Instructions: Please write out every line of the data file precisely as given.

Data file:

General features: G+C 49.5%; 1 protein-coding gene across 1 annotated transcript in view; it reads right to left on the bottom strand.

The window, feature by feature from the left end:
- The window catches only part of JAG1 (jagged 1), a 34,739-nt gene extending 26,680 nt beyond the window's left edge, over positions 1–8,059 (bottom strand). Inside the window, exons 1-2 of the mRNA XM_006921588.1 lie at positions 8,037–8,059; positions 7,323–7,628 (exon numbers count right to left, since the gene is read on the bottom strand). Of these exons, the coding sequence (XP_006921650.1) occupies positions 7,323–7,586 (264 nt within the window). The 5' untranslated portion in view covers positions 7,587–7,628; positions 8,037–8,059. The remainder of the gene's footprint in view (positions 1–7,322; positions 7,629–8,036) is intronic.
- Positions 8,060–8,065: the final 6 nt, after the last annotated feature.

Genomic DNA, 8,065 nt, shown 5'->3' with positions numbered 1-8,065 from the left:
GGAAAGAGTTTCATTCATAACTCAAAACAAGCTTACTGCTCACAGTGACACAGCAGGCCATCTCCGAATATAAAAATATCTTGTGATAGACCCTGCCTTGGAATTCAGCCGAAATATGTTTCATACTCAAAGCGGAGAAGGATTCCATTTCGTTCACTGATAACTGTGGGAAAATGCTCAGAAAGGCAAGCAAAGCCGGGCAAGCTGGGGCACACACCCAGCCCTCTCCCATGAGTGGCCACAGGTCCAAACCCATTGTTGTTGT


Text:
General features: G+C 49.5%; 1 protein-coding gene across 1 annotated transcript in view; it reads right to left on the bottom strand.

The window, feature by feature from the left end:
- The window catches only part of JAG1 (jagged 1), a 34,739-nt gene extending 26,680 nt beyond the window's left edge, over positions 1–8,059 (bottom strand). Inside the window, exons 1-2 of the mRNA XM_006921588.1 lie at positions 8,037–8,059; positions 7,323–7,628 (exon numbers count right to left, since the gene is read on the bottom strand). Of these exons, the coding sequence (XP_006921650.1) occupies positions 7,323–7,586 (264 nt within the window). The 5' untranslated portion in view covers positions 7,587–7,628; positions 8,037–8,059. The remainder of the gene's footprint in view (positions 1–7,322; positions 7,629–8,036) is intronic.
- Positions 8,060–8,065: the final 6 nt, after the last annotated feature.

Genomic DNA, 8,065 nt, shown 5'->3' with positions numbered 1-8,065 from the left:
GGAAAGAGTTTCATTCATAACTCAAAACAAGCTTACTGCTCACAGTGACACAGCAGGCCATCTCCGAATATAAAAATATCTTGTGATAGACCCTGCCTTGGAATTCAGCCGAAATATGTTTCATACTCAAAGCGGAGAAGGATTCCATTTCGTTCACTGATAACTGTGGGAAAATGCTCAGAAAGGCAAGCAAAGCCGGGCAAGCTGGGGCACACACCCAGCCCTCTCCCATGAGTGGCCACAGGTCCAAACCCATTGTTGTTGT